The Irish government has requested an urgent meeting with IRA victims as the Garda gave promises to “lock Dublin down” for their parade through the city later this month, it has been reported.
The victims are planning to hold the parade on March 28 to highlight what they feel is a one-sided approach to dealing with the past by the Irish government.
In particular victims are highlighting the Irish government’s failure to provide documentation for the Kingsmills massacre inquest in Belfast, despite a year of requests by the coroner.
The Garda confirmed that Chief Supt Pat Leahy and Chief Supt Michael O’Sullivan met campaigner Willie Frazer in Dublin yesterday in order to “facilitate a peaceful protest”.
He organised an earlier victims’ parade in the Republic’s capital in 2006 which ended with Dublin based protestors rioting and attacking gardai.
Speaking after the meeting yesterday, Mr Frazer said that when he met gardai in Dublin they had a communication from the government offering a meeting.
He is now meeting the Irish Department of Justice next week, he said.
“The guards said they will police the parade if we want to go ahead.
“But they said to do it would take the same lock down of Dublin as they had for the Queen’s visit, such is the level of threat.”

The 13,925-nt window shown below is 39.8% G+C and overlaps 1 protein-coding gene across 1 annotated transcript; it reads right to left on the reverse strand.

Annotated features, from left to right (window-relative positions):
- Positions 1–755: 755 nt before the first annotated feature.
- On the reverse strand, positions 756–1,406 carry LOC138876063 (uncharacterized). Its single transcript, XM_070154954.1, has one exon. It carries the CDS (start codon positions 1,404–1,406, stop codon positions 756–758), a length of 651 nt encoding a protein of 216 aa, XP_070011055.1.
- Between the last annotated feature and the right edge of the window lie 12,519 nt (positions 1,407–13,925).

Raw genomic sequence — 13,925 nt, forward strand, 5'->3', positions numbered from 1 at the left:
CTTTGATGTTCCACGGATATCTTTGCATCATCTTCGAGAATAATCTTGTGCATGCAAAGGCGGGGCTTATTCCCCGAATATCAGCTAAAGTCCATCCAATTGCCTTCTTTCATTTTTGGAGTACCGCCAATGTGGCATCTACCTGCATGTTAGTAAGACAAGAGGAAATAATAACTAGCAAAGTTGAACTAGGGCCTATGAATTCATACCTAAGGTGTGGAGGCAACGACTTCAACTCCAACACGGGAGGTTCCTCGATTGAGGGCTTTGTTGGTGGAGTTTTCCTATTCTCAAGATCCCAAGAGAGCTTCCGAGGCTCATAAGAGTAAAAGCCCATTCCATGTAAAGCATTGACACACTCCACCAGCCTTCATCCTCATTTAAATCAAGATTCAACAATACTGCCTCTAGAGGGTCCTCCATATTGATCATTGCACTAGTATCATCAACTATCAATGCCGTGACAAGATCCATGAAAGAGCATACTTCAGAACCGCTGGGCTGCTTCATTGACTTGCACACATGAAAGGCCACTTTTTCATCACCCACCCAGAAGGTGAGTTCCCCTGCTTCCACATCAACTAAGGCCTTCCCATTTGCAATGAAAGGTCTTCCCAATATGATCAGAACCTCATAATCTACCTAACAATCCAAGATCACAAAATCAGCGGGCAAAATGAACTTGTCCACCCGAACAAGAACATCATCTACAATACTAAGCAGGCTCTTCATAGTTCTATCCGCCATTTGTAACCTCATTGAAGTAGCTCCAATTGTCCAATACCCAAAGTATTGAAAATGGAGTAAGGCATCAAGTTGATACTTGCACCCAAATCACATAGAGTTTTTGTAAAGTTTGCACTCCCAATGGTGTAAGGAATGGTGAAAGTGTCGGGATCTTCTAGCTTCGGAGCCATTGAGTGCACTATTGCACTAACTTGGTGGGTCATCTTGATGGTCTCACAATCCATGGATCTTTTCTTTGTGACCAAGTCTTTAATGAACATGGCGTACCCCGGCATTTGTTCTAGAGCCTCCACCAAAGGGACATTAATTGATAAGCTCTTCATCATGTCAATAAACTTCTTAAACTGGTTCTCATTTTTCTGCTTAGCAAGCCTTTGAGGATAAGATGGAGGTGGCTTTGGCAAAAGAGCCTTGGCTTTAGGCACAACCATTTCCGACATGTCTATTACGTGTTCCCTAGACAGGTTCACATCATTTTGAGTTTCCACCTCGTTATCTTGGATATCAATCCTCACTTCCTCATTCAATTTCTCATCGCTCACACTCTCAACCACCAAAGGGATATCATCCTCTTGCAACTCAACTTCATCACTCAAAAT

The victims’ campaigner said the parade is still going ahead on March 28.
The Irish Department of Justice later phoned him yesterday, he said, saying it was willing to meet to resolve the delay in supplying documents for the Kingsmills inquest and to discuss the new investigations unit under the Stormont House Agreement and other investigations, he said.
“But there have been a lot of promises before,” Mr Frazer said.
“Proper Dublin cooperation on dealing with the past has never taken place.
“We met with the Irish government two or three times pressing for an inquiry into the murders of RUC officers Breen and Buchanan but they refused. It was only after we met Canadian Judge Peter Corry that we got the Smithwick Tribunal.”
Taoiseach Enda Kenny has also failed to honour promises in 2013 to meet the Kingsmills families in Co Armagh, he said.
“At the minute I don’t think the Stormont House Agreement puts equal accountability on the past on Dublin as it does on London – but we want the Irish government to be just as accountable as the government up here.”
Gardai have approved plans for the parade to lay a wreath at the memorial in Dublin for victims of the 1974 UVF bomb in the city, he said.
“The victims of the bomb are very welcome to take part in the parade with us,” said Mr Frazer.
“Any innocent victims of terrorism will be made very welcome.”
The Irish Department of Justice offered no comment.